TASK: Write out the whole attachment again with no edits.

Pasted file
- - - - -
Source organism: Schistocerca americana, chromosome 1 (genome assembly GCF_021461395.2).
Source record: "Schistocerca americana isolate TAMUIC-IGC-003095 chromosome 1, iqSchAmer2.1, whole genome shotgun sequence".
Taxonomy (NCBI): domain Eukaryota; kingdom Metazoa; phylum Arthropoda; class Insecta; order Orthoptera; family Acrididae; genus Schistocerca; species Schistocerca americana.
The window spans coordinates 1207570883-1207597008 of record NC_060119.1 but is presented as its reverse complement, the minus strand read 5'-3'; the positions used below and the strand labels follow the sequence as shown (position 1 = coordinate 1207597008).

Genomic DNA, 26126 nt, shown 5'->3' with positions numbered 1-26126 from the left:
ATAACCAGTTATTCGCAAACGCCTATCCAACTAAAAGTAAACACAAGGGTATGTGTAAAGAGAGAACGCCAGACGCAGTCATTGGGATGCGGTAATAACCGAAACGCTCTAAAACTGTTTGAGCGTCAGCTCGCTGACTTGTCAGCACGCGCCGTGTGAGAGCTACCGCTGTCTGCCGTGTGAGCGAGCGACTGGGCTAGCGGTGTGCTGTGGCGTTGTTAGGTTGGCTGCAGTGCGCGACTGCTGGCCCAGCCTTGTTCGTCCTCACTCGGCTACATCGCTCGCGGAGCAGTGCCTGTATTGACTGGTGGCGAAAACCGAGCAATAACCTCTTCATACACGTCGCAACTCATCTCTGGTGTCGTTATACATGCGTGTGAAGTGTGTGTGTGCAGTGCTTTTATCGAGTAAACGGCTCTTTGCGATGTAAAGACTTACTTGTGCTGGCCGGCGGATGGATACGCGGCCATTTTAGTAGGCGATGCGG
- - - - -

Source organism: Schistocerca americana, chromosome 1 (genome assembly GCF_021461395.2).
Source record: "Schistocerca americana isolate TAMUIC-IGC-003095 chromosome 1, iqSchAmer2.1, whole genome shotgun sequence".
Taxonomy (NCBI): domain Eukaryota; kingdom Metazoa; phylum Arthropoda; class Insecta; order Orthoptera; family Acrididae; genus Schistocerca; species Schistocerca americana.
The window spans coordinates 1207570883-1207597008 of record NC_060119.1 but is presented as its reverse complement, the minus strand read 5'-3'; the positions used below and the strand labels follow the sequence as shown (position 1 = coordinate 1207597008).

Genomic DNA, 26126 nt, shown 5'->3' with positions numbered 1-26126 from the left:
ATAACCAGTTATTCGCAAACGCCTATCCAACTAAAAGTAAACACAAGGGTATGTGTAAAGAGAGAACGCCAGACGCAGTCATTGGGATGCGGTAATAACCGAAACGCTCTAAAACTGTTTGAGCGTCAGCTCGCTGACTTGTCAGCACGCGCCGTGTGAGAGCTACCGCTGTCTGCCGTGTGAGCGAGCGACTGGGCTAGCGGTGTGCTGTGGCGTTGTTAGGTTGGCTGCAGTGCGCGACTGCTGGCCCAGCCTTGTTCGTCCTCACTCGGCTACATCGCTCGCGGAGCAGTGCCTGTATTGACTGGTGGCGAAAACCGAGCAATAACCTCTTCATACACGTCGCAACTCATCTCTGGTGTCGTTATACATGCGTGTGAAGTGTGTGTGTGCAGTGCTTTTATCGAGTAAACGGCTCTTTGCGATGTAAAGACTTACTTGTGCTGGCCGGCGGATGGATACGCGGCCATTTTAGTAGGCGATGCGG